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The Truth, Mainly - 07/08/2002

Big Guy talks about Pledge squabble

So I'm walking through the park thinking about whether "under God" should be a part of the Pledge of Allegiance. "I wonder," I say to myself, "what God thinks about it."

And all of a sudden I fall into a religious swoon.

Next thing I know I'm sitting on a bench under a tree and this Big Guy in a white beard and a white bathrobe is reaching down out of the tree with His forefinger pointing right at me. So I reach out and point my forefinger at His forefinger.

"God?" I say to the Big Guy.

"What do I look like?" He says, climbing down out of the tree. "A hippie who's been hiding up there since 1968? Of course Iím God."

"You look just like Michelangelo's painting on the Sistine Chapel ceiling," I say.

"Yeah," He says. "I like the way I look in that one, but sometimes I get a touch of acrophobia up there."

"Well, I'll be darned all to heck," I say, watching my language, "here I am talking to God Himself."

"Calm down," He says. "I've talked to you before. Just a couple of weeks ago—on Father's Day at the Super Saver. Remember the little bitty girl who hollered 'Gampaw!' at you?"

"Sure," I say. "Got my attention."

"That was Me," He says. "Sometimes I kid around like that. And sometimes I don't. Remember the picture of the Vietnamese girl running down the road with her clothes burned off by napalm? That was Me too."

"But those were girls," I say. "You're a Boy."

"I am large," He says. "I contain multitudes."

"Hey," I say, "I'm an old English teacher and that's Walt Whitman's line."

"So?" God says. "Where do you think he got it? I gave Walt some of his best stuff."

"Funny You should show up," I say. "Just before I fell into my religious swoon I was wondering what You thought about the Pledge of Allegiance thing."

"Can you say Divine Omniscience?" He says. "I already knew what you were wondering."

"So whaddya think?" I say. "Should 'under God' be part of the Pledge?"

"Who cares?" He says. "Nobody means anything by it—any more than they mean anything when they say "God bless you" when somebody sneezes. So I don't bless people for sneezing any more. Itís just a bit of ceremonial deism unconnected to any cogitation about transcendence."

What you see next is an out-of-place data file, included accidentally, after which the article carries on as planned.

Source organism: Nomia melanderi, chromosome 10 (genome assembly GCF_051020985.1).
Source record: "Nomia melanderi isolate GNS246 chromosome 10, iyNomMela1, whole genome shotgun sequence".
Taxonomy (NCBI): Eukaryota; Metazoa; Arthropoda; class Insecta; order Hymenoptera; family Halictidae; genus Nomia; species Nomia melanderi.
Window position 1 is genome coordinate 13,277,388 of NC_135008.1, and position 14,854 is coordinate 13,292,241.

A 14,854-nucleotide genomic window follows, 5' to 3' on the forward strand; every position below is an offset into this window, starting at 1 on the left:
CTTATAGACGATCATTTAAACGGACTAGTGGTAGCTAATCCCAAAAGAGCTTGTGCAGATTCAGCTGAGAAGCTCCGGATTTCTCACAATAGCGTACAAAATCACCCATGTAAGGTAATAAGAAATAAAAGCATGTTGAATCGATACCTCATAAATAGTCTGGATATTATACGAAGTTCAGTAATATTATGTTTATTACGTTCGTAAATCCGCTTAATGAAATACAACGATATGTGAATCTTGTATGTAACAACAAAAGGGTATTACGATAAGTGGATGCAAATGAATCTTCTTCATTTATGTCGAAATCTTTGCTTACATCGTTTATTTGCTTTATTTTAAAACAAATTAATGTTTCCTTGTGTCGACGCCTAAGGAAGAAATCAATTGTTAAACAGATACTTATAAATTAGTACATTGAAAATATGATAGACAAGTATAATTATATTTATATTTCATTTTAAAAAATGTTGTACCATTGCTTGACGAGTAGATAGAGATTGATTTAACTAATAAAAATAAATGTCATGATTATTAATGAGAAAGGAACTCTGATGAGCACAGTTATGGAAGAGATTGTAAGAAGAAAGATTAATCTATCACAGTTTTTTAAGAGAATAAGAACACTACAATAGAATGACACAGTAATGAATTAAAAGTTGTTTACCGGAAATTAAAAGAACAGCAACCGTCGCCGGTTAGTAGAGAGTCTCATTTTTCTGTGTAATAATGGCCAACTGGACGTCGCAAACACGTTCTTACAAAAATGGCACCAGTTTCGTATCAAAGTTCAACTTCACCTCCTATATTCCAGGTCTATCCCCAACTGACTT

I think about that.

"And that doesnít bother You?" I say.

"Nah," He says. "I knew it would be that way. I'm amused by the presumption. Thatís the main reason I created all you twerps—to give Me a celestial guffaw every now and then. And it's a real hoot to see you all getting your underwear in a knot about 'under God' and never worrying about the words that come after that."

I have to say the whole thing to myself before I can remember what comes after "under God."

"I pledge allegiance to the flag of the United States of America," I think, "and to the Republic for which it stands, one nation under God, invisible, with liberty and justice for all."


The Truth, Mainly

 

"It's 'indivisible,' dummy," God says. "Invisible—that knocks me out."

"I knew that," I say. "So why should we worry about 'indivisible, with liberty and justice for all'?"

"Think," He says. "Does anyone in the whole country really believe you're indivisible? Jocks indivisible from nerds? Democrats indivisible from Republicans? Rich indivisible from poor? You're all so divisible that most of you are afraid to go out at night. Your divisibility is what keeps the NRA in business."

"Hah?" I say.

"And liberty and justice for all?" He says. "Get real."

"Hey," I say, "the Declaration says weíre all equal."

"You've got the kind of equality Anatole France wrote about," God says, "the kind that 'forbids the rich as well as the poor to sleep under bridges, to beg in the streets, and to steal bread.' Good line. Guess Who gave it to him."

"Hah?" I say.

"Poor guy steals a car and thereby goes to jail," He says. "Rich guy cooks the books so he can steal his employees' retirement funds—and thereby goes to the Caymans to live tax-free on his $100 million severance deal. Justice for all?"

"Hah?" I say.

"Woman does same job as man," God says, "for 75% of his salary. Straight guy marries girl and gets all sorts of marriage benefits denied to gay guy because Amendment 416 outlaws gay marriage. Liberty for all?

"Thatís democracy," I say. "Amendment 416 passed by a 3-1 majority."

"Every citizen of your country," God goes on, "is guaranteed legal representation, no matter the charge—unless he's the dark-skinned US citizen with the Muslim name who's been in jail for about a month now and denied a lawyer."

"Hey," I say, "that's what we did with our Japanese citizens during WWII, and that worked all right, didn't it?"

He gives me a look.

"Cosmically amusing," He says, shaking His head. "And to think I created monkeys and beagles because I thought I might need more comic relief."

He climbs back into the tree and by the time I point my forefinger to where I think His forefinger might be, I'm out of my swoon and the Big Guy's gone.

 

Retired English Professor Leon Satterfield writes to salvage clarity from his confusion. His column appears on alternate Mondays. His e-mail address is: leonsatterfield@earthlink.net.


 
 

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